Original Poetry / Poetry / Uncategorized

Bloom Creative Writing: Poetry by David Ruekberg


With this selection of five poems by David Ruekberg, we continue our new series of original fiction or poetry by writers who either published their first book at 40 or after, or who have yet to publish a book. Writers interested in submitting work should see our guidelines.

A Good Day

—started out like almost

every Monday, groggy

coffee egg whites toast




but at work the deadlines

had relaxed and I finally got

some work done



shared stories with people

I mostly pass in the hall

and when I got home



Leah had begun to clean

algae off the tool shed and

by the time the chicken



was out of the oven I had

knocked half the moss from

the roof mowed the lawn and



after dinner transplanted

kale mulched flower boxes

threw the carcass in the trash



—Still the sun wouldn’t go down

so I wrote this song

near dawn dreamed of marigolds




Put away the tools of winter now,

the wide scoops for lifting light


but deadly loads, the axes and picks

for breaking up those stubborn


and slick patches of cold

that threaten to break us. Turn


the ground. Bury what’s gone

crusty and let it sleep in darkness,


renewed by what life sifts

up from below, sun


warming its back. Cut back the old,

dead life, and nurse the new


with tender pats and moisture.

A little love every day.


No flood. No landslide.

Remember to rest, to wait.


The Rose of Sharon’s not dead,

nor the woody lavender. After


months of lifeless brown

you smell the trees exhale.


First the shy bud,

then the showy flower.


Soon the yard’s intoxicated

with viburnum spice, cheered


by the redbud’s magenta

that matches the garden shoes


you wear while you sweep

dead spruce needles,


mixing them into soil,

preparing the way.



Child with My Face










The bed is warm and dim,

a cotton cocoon, sleep

sloughs off like a surf

receding, but notice

the shoulders, hiked and solid

as if ready for a blow

from behind. It takes

a few breaths to bring them

to butter, for blood to flow

more freely.

Over coffee and toast we talk

but my mind wanders, already

revising yesterday’s list, trying

to pack two more things

into a day that can barely

breathe as it is. You stop

telling your story. My fear

invents your displeasure,

your anger, forms a skin,

a skein, readies defenses.

By evening, exhausted, the dross

of day’s failures deep enough

to drown me, I sit for a moment

and thoughts stop, or step aside.

In the eddy, I sense a child

with my name, with my face,

waiting patiently on the far side

of fear’s river that all day I’ve fought,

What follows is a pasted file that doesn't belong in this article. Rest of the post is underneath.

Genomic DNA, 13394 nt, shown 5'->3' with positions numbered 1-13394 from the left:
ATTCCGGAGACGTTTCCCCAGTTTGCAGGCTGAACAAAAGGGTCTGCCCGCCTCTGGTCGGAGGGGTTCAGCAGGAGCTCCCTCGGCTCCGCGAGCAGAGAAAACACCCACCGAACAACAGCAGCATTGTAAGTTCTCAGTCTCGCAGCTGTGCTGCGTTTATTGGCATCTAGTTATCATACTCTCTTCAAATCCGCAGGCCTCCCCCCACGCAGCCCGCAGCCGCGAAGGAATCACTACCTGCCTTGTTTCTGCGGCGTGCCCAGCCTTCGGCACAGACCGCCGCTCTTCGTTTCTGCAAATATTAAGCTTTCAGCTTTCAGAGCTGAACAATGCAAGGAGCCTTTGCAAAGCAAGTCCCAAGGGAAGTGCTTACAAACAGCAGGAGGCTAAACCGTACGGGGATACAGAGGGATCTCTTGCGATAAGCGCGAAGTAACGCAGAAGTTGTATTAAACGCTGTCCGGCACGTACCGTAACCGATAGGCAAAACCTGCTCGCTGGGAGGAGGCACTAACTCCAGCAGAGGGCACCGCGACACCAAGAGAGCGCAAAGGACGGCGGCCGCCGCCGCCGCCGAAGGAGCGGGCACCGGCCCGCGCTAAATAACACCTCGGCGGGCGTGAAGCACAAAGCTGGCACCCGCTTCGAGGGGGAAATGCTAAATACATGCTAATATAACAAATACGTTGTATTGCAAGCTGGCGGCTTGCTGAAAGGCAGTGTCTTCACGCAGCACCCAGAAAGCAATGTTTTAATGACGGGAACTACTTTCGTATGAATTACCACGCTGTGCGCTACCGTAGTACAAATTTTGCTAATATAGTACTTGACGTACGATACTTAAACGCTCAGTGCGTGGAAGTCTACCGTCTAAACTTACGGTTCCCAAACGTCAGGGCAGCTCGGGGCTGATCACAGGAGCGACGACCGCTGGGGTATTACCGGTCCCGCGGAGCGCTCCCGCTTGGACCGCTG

its push furious, forgetting if I let go

of the paddle, the plans, how easy

it is to breathe, to see the pebbles

beneath the frenzy, sky overhead,

this lost child, to see you.




Much Needed Rain

What is this? A sudden


late in the day

after a death

and weeks of no rain.



so much at once.

The sun

breaking through—


End of gloom, but

a bump in humidity,

a big one so early in June.

In the next room, Leah

chatting and laughing

with her brother’s sister

in Tulsa, pleasantries,

and then the real thing,

only one side of the talk

about her parents’

decline. Her mother’s

dementia. Or is it only

the usual depression?

Dad’s denial.

Trees outside our picture

window turn suddenly still,

young leaves cupped,

like hands,

palms up,

as if to say, “Thank you

for this blessing.

Could we ask for more?”

Then day’s light

fading, or rather,

the globe’s turning,

to say things plain.

Clouds thicken, lift.

Trick of light.

Dawn, seeming.



Pink Trumpets

Today the numbers were crunching me—

Computing achievement for kids at school

Cash in the accounts splashing around like

a kid in a tub making war on the floor

Actuarial tables taking their toll

while outside the living room window

bags of gold blazed yellow in the windowbox

and azaleas blared through pink trumpets

I’ve got pink trumpets!

I’ve got pink trumpets!

for all the gray neighborhood to see



David Ruekberg lives and writes near Rochester, New York. After retiring from teaching in 2019, he enjoys spending more time in nature and the kitchen, reading and writing, and fighting climate pollution. He holds an MFA from Warren Wilson and has enjoyed a residency at Jentel Arts. Poems have appeared in Barrow Street, Borderlands, Cimarron Review, DMQ, Mudfish, and elsewhere. His second collection of poetry, Hour of the Green Light (FutureCycle Press) was published in January, 2021. He is currently at work on a third collection about climate change and marriage. Read more at https://poetry.ruekberg.com.




One thought on “Bloom Creative Writing: Poetry by David Ruekberg

  1. Pingback: Five poems up on Bloom - David Ruekberg

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